Skip to content

Rising waters keep lakeside residents on edge

MARSH LAKERelaxing in the early evening sun with a friend on the deck of his Marsh Lake home, Don Sippel looks like any retiree living the measured…


Relaxing in the early evening sun with a friend on the deck of his Marsh Lake home, Don Sippel looks like any retiree living the measured pace of one’s golden years.

The serene scene is actually a moment of calm in what has been a frantic week for Sippel.

Record-setting water levels of Marsh Lake have forced Sippel and his wife, Penny, to work 12 hours a day filling and laying sandbags across three sides of their property.

The couple was probably the first in the area to start bagging, said Sippel.

“A lot of people thought we were goofy to start bagging when we did,” he said.

Now, several weeks after the first sandbags were laid on his property, water levels in the Southern Lakes region, including Marsh, Bennett and Tagish lakes, has surpassed the record set in 1981.

“We’ve officially exceeded the record and it’s still going up,” said Glenn Ford, a hydrology technologist with the environmental department.

The lake sat at about 656.998 metres at 11 a.m. Thursday, surpassing the all-time high of 656.994 metres set 26 years ago.

Forecasts suggest the water will rise to 657.23 metres at its peak, which is expected sometime in the first week of August and will hold for about another week.

A total rise of 31 centimetres was recorded in the last week, ending Wednesday.

Heavy rain caused the lake to rise 10 centimetres on July 17.

The Southern Lakes region can expect a daily increase of three to five centimetres, tapering off to two and eventually one, said Ford.

Three large piles of sand, flanked by a sand funnel more than two metres high, sit in the Sippel’s driveway.

For the past two weeks, their year-round residence has hosted sandbagging parties for Marsh Lake area residents.

“You can’t wait for the water to come up,” said Penny. “You have to do something. We all built on the waterfront and we’ve known what could happen.”

While his wife recounts summers filled with friends and family at what used to be a summer cottage, Sippel throws on his rubber boots and walks into a pool of mud and water on the side of his property. The water doesn’t take breaks, so he has to keep his short.

He tends a water pump that is working overtime. His neighbour has decided not to sandbag his property and the flood has moved across the property line.

Absentee owners, some of whom have yet to lay a single sandbag, are causing problems for year-round residents, who are forced to fight the flood not just from the lakefront, but from their flanks.

The relentless rise in water levels has kept residents busy.

Exhaustion is setting in.

Many people spend an entire day filling and laying sandbags, and then have to repeat the process the next day as the water rises faster than people can build walls, said Marsh Lake Emergency Measures Organization volunteer co-ordinator Mike Larsen.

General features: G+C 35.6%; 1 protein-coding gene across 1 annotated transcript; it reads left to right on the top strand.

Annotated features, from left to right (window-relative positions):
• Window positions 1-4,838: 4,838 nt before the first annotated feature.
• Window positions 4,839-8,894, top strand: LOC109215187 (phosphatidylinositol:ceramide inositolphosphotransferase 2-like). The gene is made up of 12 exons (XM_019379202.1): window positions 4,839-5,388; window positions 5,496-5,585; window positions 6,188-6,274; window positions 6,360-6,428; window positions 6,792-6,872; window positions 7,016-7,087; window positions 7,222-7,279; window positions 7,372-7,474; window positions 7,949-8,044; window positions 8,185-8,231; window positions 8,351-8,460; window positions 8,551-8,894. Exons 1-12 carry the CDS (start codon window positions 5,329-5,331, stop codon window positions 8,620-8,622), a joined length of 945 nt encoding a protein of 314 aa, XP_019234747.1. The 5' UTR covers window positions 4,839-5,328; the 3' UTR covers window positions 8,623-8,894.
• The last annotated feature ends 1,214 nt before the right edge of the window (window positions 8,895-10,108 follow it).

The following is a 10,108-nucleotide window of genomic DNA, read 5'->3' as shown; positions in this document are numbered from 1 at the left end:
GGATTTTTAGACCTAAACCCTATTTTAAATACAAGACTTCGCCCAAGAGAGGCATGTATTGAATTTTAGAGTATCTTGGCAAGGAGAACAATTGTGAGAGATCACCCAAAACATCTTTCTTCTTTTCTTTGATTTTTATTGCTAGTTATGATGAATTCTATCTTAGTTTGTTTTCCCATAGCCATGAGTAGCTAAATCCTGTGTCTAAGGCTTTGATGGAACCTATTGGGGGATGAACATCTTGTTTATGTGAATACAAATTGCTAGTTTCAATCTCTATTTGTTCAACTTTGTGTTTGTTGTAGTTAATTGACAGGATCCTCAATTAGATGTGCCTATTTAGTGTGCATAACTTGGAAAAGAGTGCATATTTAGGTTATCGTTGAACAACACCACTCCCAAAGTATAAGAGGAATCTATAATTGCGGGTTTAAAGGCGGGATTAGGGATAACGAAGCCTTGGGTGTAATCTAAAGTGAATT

“Most of the folks living here are seniors,” he said. “They could run me around the track, but they’re getting tired after a week of putting up walls.”

EMO is setting up a trailer this weekend to co-ordinate sandbagging efforts for residents because a streamlined system of filling, moving and laying sandbags is needed as demand increases and access roads to some residences are flooding, said Larsen.

“It’s tough getting the bags where they need to be,” he said.

The co-ordinated effort couldn’t come soon enough for former MLA Doug Phillips, who’s battling the rising water.

“When it comes to an overall plan about what’s going to happen, I don’t think they’re there,” he said Wednesday night.

After laying sandbags along the shoreline in front of his house, Phillips and a friend started work on a wall for a neighbour’s property.

His day started at 8 a.m. and he’s been working ever since.

“You set a row of bags down and you get to one end, you look back and the water has risen enough that you need to lay another row down,” said Phillips.

“The upside to the flood: I don’t have to water my garden.”

Phillips expects most of his property to be underwater once the lake hits its peak level.

“You do a lot of work on your property during the year, but all that can be replaced,” he said. “I’m not losing any family to the flood.”

EMO is stepping up efforts and prioritizing most at-risk areas for better use of time and resources.

Inmates at the Whitehorse Correctional Centre filled sandbags Thursday and wildfire crews have been volunteering their time this week to help residents build barriers.

EMO officials will take over Marsh Lake day use area this weekend for co-ordination efforts.

“EMO advised us to start packing up our valuables and papers,” said Penny, who has resigned herself to the fact that flooding is imminent.

“We’ll have a little bit of cleaning up to do.”

Recreational boaters should be wary of submerged docks, which could rip the hull of a boat, said Larson.

Also, boaters have been asked to keep speeds down to lessen the size of wakes that add to the flooding threat.

“It’s a surreal scene,” said Larsen. “It’s really hot and you look over and see guys frantically bagging and then you see guys out on the beach enjoying the beach and out waterskiing.”

See Yukon News slideshow.